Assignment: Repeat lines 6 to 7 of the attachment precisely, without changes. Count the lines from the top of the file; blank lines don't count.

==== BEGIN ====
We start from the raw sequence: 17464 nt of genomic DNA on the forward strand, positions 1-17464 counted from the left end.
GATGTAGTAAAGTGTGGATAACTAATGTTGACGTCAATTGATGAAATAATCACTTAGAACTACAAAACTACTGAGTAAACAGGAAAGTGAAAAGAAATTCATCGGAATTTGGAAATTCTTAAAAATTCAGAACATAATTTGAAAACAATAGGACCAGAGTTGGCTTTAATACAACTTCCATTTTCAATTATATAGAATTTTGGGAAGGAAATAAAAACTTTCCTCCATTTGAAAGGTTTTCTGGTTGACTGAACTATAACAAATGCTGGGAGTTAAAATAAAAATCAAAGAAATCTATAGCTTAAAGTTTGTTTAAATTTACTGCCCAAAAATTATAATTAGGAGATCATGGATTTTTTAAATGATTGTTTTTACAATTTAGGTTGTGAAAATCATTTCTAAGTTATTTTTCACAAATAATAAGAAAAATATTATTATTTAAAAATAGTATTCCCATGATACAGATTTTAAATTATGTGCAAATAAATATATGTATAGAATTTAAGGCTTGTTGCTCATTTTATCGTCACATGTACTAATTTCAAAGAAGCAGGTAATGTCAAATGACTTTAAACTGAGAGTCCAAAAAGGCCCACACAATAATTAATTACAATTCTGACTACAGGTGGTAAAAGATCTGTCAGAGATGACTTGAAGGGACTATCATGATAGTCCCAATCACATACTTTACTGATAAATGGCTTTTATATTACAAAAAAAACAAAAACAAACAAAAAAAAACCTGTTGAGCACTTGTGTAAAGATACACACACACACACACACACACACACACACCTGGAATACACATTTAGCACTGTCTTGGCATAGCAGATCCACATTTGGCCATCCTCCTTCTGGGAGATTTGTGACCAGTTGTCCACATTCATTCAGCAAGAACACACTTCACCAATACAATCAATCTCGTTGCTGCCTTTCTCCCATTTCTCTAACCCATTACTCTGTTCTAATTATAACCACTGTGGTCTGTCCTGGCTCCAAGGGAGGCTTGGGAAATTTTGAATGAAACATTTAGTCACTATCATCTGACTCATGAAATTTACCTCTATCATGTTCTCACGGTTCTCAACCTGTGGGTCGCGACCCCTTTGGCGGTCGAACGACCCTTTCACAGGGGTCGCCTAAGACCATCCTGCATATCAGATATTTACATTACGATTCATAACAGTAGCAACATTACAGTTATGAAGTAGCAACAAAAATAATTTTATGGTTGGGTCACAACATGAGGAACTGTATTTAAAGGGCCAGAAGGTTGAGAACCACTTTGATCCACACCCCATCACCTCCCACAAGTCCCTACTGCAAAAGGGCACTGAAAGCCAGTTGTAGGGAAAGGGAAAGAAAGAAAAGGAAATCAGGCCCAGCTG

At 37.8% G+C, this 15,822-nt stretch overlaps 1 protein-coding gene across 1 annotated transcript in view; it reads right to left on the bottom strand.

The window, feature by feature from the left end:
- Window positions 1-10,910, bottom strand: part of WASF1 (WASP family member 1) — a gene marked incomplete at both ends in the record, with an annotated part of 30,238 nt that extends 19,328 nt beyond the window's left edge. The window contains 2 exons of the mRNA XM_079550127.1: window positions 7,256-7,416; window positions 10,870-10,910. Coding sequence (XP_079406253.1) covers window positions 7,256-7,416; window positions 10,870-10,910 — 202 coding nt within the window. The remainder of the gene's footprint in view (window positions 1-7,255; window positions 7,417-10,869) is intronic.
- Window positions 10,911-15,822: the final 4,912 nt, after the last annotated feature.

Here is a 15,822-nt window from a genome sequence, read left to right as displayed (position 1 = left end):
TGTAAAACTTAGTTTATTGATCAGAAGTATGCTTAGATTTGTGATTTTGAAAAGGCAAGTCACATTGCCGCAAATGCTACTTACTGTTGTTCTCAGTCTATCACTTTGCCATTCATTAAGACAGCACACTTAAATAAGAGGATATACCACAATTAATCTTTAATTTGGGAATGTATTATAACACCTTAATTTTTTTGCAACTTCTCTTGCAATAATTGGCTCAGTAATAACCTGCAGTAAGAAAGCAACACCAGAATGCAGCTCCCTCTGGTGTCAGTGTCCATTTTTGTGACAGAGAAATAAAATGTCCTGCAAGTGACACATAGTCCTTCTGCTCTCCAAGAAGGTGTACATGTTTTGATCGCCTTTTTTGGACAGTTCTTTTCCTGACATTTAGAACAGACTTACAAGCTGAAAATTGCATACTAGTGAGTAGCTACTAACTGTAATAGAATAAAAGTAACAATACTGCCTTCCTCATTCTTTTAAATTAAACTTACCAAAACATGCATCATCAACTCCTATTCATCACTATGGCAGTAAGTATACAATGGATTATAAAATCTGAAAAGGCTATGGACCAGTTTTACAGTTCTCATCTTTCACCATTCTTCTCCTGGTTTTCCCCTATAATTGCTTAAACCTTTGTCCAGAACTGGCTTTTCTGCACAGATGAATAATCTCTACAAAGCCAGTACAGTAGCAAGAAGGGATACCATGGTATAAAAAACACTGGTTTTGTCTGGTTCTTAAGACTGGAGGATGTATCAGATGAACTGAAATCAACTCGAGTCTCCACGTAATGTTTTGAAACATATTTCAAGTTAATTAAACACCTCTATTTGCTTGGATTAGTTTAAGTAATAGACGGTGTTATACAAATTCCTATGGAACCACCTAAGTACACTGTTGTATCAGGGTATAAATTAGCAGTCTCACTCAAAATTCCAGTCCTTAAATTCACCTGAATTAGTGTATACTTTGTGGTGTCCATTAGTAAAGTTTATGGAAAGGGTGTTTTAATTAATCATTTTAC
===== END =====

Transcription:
- Window positions 10,911-15,822: the final 4,912 nt, after the last annotated feature.

Here is a 15,822-nt window from a genome sequence, read left to right as displayed (position 1 = left end):